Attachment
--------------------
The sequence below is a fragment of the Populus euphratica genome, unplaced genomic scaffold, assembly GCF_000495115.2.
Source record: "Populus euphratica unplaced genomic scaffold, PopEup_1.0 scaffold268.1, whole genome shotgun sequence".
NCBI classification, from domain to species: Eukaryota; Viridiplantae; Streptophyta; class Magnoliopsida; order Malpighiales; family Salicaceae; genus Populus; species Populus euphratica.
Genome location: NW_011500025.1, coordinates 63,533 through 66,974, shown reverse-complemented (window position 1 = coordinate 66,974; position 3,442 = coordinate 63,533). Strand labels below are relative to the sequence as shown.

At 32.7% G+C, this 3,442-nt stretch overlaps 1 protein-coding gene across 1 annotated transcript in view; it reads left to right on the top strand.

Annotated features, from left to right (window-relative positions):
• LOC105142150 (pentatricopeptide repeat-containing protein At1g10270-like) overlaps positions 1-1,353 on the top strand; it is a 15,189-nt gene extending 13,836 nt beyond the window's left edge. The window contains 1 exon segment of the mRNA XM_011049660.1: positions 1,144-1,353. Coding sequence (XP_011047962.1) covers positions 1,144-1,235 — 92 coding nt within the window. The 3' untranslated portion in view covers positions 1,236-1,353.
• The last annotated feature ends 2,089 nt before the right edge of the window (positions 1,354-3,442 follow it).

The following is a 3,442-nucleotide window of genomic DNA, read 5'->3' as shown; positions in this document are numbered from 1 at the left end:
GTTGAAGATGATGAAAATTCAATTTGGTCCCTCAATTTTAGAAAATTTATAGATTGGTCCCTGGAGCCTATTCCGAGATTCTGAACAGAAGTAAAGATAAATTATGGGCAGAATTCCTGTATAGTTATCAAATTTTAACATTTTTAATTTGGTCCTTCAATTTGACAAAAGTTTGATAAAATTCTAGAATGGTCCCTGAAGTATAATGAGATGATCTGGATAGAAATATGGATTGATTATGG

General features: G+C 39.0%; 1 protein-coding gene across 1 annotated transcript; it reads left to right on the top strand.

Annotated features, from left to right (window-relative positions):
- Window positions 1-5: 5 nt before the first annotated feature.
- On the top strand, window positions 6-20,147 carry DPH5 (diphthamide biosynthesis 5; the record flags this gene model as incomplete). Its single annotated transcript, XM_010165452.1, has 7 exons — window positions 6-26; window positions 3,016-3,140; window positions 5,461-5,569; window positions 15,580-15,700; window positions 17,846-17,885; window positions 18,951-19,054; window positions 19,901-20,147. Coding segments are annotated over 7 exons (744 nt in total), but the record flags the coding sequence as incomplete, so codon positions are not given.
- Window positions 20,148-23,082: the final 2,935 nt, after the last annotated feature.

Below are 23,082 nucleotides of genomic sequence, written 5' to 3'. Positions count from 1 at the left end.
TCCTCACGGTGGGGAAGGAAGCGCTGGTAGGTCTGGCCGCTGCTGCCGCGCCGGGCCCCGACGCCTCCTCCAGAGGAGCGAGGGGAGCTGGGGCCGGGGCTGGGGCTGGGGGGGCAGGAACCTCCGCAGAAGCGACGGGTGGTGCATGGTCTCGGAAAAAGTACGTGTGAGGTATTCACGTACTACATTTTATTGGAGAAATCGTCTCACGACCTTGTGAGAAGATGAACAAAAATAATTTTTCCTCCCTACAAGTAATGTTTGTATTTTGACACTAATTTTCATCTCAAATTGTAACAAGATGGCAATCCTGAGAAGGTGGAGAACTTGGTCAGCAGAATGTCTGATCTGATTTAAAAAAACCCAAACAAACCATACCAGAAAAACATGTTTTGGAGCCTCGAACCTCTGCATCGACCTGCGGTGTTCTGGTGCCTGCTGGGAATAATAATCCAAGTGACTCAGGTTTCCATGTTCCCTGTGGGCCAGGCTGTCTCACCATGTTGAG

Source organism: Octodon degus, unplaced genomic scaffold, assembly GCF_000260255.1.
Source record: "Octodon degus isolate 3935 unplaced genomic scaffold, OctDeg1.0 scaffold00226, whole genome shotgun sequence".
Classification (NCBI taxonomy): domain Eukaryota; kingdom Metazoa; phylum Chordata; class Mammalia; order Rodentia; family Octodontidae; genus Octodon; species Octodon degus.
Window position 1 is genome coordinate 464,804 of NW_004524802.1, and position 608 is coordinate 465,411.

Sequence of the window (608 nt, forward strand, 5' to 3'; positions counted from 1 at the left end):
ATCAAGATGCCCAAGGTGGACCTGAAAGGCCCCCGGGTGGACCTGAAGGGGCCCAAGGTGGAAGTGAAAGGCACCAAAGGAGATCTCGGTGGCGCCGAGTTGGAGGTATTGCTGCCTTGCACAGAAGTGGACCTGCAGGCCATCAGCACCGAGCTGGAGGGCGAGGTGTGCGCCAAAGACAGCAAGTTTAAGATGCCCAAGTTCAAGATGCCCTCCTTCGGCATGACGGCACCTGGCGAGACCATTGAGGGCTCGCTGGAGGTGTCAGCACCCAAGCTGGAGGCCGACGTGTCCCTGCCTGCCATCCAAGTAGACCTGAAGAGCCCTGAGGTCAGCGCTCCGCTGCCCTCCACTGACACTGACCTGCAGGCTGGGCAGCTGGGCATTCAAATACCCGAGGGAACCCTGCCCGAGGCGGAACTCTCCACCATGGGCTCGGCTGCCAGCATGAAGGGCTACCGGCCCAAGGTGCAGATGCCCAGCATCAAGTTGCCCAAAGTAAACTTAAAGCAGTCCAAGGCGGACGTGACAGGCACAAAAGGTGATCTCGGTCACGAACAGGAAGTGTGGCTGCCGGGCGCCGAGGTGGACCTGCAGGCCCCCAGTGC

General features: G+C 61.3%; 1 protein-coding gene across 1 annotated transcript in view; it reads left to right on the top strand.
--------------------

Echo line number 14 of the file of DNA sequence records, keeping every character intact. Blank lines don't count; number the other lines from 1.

- On the top strand, window positions 6-20,147 carry DPH5 (diphthamide biosynthesis 5; the record flags this gene model as incomplete). Its single annotated transcript, XM_010165452.1, has 7 exons — window positions 6-26; window positions 3,016-3,140; window positions 5,461-5,569; window positions 15,580-15,700; window positions 17,846-17,885; window positions 18,951-19,054; window positions 19,901-20,147. Coding segments are annotated over 7 exons (744 nt in total), but the record flags the coding sequence as incomplete, so codon positions are not given.